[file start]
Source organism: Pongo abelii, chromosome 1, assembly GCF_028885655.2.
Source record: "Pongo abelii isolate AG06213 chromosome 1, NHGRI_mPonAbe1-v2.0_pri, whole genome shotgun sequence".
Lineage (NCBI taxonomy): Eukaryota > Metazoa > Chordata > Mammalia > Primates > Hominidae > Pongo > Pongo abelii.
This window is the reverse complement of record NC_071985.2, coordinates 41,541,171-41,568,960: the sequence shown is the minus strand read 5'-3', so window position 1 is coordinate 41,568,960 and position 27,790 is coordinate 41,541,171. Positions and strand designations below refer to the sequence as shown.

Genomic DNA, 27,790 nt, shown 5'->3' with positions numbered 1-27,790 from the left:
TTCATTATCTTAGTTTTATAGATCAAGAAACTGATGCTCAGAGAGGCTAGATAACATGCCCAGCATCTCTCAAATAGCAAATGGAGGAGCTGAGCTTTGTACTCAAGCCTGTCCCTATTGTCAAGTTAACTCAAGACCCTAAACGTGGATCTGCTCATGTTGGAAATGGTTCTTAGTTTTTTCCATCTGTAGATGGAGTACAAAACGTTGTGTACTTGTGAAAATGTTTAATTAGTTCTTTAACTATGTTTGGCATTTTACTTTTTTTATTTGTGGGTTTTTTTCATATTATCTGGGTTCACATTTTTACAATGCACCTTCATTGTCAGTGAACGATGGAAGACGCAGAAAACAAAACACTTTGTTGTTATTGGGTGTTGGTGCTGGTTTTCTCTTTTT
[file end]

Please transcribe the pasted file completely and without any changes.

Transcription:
Source organism: Pongo abelii, chromosome 1, assembly GCF_028885655.2.
Source record: "Pongo abelii isolate AG06213 chromosome 1, NHGRI_mPonAbe1-v2.0_pri, whole genome shotgun sequence".
Lineage (NCBI taxonomy): Eukaryota > Metazoa > Chordata > Mammalia > Primates > Hominidae > Pongo > Pongo abelii.
This window is the reverse complement of record NC_071985.2, coordinates 41,541,171-41,568,960: the sequence shown is the minus strand read 5'-3', so window position 1 is coordinate 41,568,960 and position 27,790 is coordinate 41,541,171. Positions and strand designations below refer to the sequence as shown.

Genomic DNA, 27,790 nt, shown 5'->3' with positions numbered 1-27,790 from the left:
TTCATTATCTTAGTTTTATAGATCAAGAAACTGATGCTCAGAGAGGCTAGATAACATGCCCAGCATCTCTCAAATAGCAAATGGAGGAGCTGAGCTTTGTACTCAAGCCTGTCCCTATTGTCAAGTTAACTCAAGACCCTAAACGTGGATCTGCTCATGTTGGAAATGGTTCTTAGTTTTTTCCATCTGTAGATGGAGTACAAAACGTTGTGTACTTGTGAAAATGTTTAATTAGTTCTTTAACTATGTTTGGCATTTTACTTTTTTTATTTGTGGGTTTTTTTCATATTATCTGGGTTCACATTTTTACAATGCACCTTCATTGTCAGTGAACGATGGAAGACGCAGAAAACAAAACACTTTGTTGTTATTGGGTGTTGGTGCTGGTTTTCTCTTTTT